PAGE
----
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Who Should Be Given More Foreign Aid?

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  • Wenli Cheng
  • Dingsheng Zhang

Abstract

This paper presents a simple model to investigate the effectiveness of foreign aid. It shows that foreign aid is most effective if it is given to a market economy with relatively high transaction efficiency. If transaction efficiency in a market economy is low due to, for instance, bad institutions or policies, then foreign aid will either be largely dissipated as transaction costs or can even lead to retrogression of market activities. In either case, it will be more effective to give foreign aid to poor primitive economies with no developed markets. Copyright 2008 The Authors. Journal compilation 2008 Blackwell Publishing Asia Pty Ltd

Suggested Citation

  • Wenli Cheng & Dingsheng Zhang, 2008. "Who Should Be Given More Foreign Aid?," Pacific Economic Review, Wiley Blackwell, vol. 13(5), pages 641-648, December.
  • Handle: RePEc:bla:pacecr:v:13:y:2008:i:5:p:641-648
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    References listed on IDEAS

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    1. Wen, Mei & King, Stephen P., 2004. "Push or pull? The relationship between development, trade and primary resource endowment," Journal of Economic Behavior & Organization, Elsevier, vol. 53(4), pages 569-591, April.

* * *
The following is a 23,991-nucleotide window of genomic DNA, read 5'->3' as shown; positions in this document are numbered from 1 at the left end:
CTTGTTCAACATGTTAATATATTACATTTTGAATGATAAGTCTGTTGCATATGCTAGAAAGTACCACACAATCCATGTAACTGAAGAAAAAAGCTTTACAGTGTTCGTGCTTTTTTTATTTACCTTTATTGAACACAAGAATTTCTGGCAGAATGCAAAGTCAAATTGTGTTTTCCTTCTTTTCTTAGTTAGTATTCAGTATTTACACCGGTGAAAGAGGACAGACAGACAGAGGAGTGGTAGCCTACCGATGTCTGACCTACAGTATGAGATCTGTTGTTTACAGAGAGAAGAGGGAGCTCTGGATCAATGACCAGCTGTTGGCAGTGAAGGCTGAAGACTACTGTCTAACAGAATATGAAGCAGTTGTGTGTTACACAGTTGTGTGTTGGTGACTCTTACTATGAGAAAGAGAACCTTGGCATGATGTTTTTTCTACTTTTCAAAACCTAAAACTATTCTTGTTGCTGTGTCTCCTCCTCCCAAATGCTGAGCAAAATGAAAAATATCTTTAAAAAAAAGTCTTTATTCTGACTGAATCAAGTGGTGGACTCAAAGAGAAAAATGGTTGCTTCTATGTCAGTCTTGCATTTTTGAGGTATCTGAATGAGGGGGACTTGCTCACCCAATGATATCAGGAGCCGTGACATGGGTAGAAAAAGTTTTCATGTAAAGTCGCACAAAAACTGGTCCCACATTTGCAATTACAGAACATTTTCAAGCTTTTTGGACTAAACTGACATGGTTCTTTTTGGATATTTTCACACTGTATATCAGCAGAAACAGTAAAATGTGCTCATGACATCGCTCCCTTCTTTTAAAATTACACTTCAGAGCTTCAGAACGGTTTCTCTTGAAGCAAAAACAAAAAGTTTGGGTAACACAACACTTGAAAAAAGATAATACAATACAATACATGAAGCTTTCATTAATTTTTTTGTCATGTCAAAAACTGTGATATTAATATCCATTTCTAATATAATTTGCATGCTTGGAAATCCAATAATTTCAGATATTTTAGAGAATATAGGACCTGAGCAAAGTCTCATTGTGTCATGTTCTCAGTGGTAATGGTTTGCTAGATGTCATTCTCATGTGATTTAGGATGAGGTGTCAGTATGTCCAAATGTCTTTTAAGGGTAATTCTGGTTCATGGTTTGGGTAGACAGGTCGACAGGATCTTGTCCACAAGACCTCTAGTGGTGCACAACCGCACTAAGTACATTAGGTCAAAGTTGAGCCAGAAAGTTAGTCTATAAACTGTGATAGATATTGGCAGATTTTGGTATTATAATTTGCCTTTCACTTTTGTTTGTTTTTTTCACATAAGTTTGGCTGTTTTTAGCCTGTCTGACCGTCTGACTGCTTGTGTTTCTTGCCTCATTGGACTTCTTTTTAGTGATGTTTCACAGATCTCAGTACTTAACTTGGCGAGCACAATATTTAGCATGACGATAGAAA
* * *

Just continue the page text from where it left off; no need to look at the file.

2. Collier, Paul & Dollar, David, 2001. "Can the World Cut Poverty in Half? How Policy Reform and Effective Aid Can Meet International Development Goals," World Development, Elsevier, vol. 29(11), pages 1787-1802, November.
    3. Boone, Peter, 1996. "Politics and the effectiveness of foreign aid," European Economic Review, Elsevier, vol. 40(2), pages 289-329, February.
    4. Collier, Paul & Dollar, David, 2002. "Aid allocation and poverty reduction," European Economic Review, Elsevier, vol. 46(8), pages 1475-1500, September.
    5. Hansen, Henrik & Tarp, Finn, 2001. "Aid and growth regressions," Journal of Development Economics, Elsevier, vol. 64(2), pages 547-570, April.
    6. Sachs, Jeffrey D. & Warner, Andrew M., 1999. "The big push, natural resource booms and growth," Journal of Development Economics, Elsevier, vol. 59(1), pages 43-76, June.
    7. David Dollar & Craig Burnside, 2000. "Aid, Policies, and Growth," American Economic Review, American Economic Association, vol. 90(4), pages 847-868, September.
    8. William Easterly, 2003. "Can Foreign Aid Buy Growth?," Journal of Economic Perspectives, American Economic Association, vol. 17(3), pages 23-48, Summer.
    9. Paul Collier & David Dollar, 2004. "Development effectiveness: what have we learnt?," Economic Journal, Royal Economic Society, vol. 114(496), pages 244-271, June.
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